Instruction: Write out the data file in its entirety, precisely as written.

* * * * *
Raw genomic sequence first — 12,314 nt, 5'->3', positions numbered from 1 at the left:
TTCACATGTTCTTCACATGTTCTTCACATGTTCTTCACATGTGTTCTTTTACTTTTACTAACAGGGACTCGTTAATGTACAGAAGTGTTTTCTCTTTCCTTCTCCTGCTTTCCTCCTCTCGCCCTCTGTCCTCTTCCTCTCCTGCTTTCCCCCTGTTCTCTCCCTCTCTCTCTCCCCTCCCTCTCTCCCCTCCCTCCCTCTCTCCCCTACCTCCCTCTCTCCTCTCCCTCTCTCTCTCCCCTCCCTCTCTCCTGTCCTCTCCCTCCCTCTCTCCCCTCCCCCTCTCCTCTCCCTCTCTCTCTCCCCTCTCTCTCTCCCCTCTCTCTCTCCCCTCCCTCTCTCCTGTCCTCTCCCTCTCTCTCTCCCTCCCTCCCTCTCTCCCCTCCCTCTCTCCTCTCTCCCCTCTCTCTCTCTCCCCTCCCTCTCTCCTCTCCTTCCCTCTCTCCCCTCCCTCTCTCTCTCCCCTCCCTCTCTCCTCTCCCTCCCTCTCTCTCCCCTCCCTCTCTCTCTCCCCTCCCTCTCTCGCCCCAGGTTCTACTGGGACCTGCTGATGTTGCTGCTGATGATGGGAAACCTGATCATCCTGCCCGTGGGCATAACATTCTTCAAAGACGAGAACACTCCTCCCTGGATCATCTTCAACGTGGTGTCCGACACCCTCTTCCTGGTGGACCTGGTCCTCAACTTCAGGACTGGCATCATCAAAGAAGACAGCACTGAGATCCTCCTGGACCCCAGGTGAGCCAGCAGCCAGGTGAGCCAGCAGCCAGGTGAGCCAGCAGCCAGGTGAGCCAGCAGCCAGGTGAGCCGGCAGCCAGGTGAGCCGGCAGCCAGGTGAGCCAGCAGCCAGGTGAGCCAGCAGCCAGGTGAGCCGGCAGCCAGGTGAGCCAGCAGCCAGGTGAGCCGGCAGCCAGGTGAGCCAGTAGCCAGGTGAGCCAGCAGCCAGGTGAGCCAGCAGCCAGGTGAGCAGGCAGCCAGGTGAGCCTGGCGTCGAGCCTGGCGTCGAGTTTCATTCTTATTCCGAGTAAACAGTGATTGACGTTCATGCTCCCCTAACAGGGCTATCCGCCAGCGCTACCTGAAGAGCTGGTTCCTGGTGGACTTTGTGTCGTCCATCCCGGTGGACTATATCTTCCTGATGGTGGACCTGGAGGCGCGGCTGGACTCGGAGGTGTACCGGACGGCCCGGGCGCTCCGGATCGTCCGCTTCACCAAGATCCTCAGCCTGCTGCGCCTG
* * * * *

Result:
Raw genomic sequence first — 12,314 nt, 5'->3', positions numbered from 1 at the left:
TTCACATGTTCTTCACATGTTCTTCACATGTTCTTCACATGTGTTCTTTTACTTTTACTAACAGGGACTCGTTAATGTACAGAAGTGTTTTCTCTTTCCTTCTCCTGCTTTCCTCCTCTCGCCCTCTGTCCTCTTCCTCTCCTGCTTTCCCCCTGTTCTCTCCCTCTCTCTCTCCCCTCCCTCTCTCCCCTCCCTCCCTCTCTCCCCTACCTCCCTCTCTCCTCTCCCTCTCTCTCTCCCCTCCCTCTCTCCTGTCCTCTCCCTCCCTCTCTCCCCTCCCCCTCTCCTCTCCCTCTCTCTCTCCCCTCTCTCTCTCCCCTCTCTCTCTCCCCTCCCTCTCTCCTGTCCTCTCCCTCTCTCTCTCCCTCCCTCCCTCTCTCCCCTCCCTCTCTCCTCTCTCCCCTCTCTCTCTCTCCCCTCCCTCTCTCCTCTCCTTCCCTCTCTCCCCTCCCTCTCTCTCTCCCCTCCCTCTCTCCTCTCCCTCCCTCTCTCTCCCCTCCCTCTCTCTCTCCCCTCCCTCTCTCGCCCCAGGTTCTACTGGGACCTGCTGATGTTGCTGCTGATGATGGGAAACCTGATCATCCTGCCCGTGGGCATAACATTCTTCAAAGACGAGAACACTCCTCCCTGGATCATCTTCAACGTGGTGTCCGACACCCTCTTCCTGGTGGACCTGGTCCTCAACTTCAGGACTGGCATCATCAAAGAAGACAGCACTGAGATCCTCCTGGACCCCAGGTGAGCCAGCAGCCAGGTGAGCCAGCAGCCAGGTGAGCCAGCAGCCAGGTGAGCCAGCAGCCAGGTGAGCCGGCAGCCAGGTGAGCCGGCAGCCAGGTGAGCCAGCAGCCAGGTGAGCCAGCAGCCAGGTGAGCCGGCAGCCAGGTGAGCCAGCAGCCAGGTGAGCCGGCAGCCAGGTGAGCCAGTAGCCAGGTGAGCCAGCAGCCAGGTGAGCCAGCAGCCAGGTGAGCAGGCAGCCAGGTGAGCCTGGCGTCGAGCCTGGCGTCGAGTTTCATTCTTATTCCGAGTAAACAGTGATTGACGTTCATGCTCCCCTAACAGGGCTATCCGCCAGCGCTACCTGAAGAGCTGGTTCCTGGTGGACTTTGTGTCGTCCATCCCGGTGGACTATATCTTCCTGATGGTGGACCTGGAGGCGCGGCTGGACTCGGAGGTGTACCGGACGGCCCGGGCGCTCCGGATCGTCCGCTTCACCAAGATCCTCAGCCTGCTGCGCCTG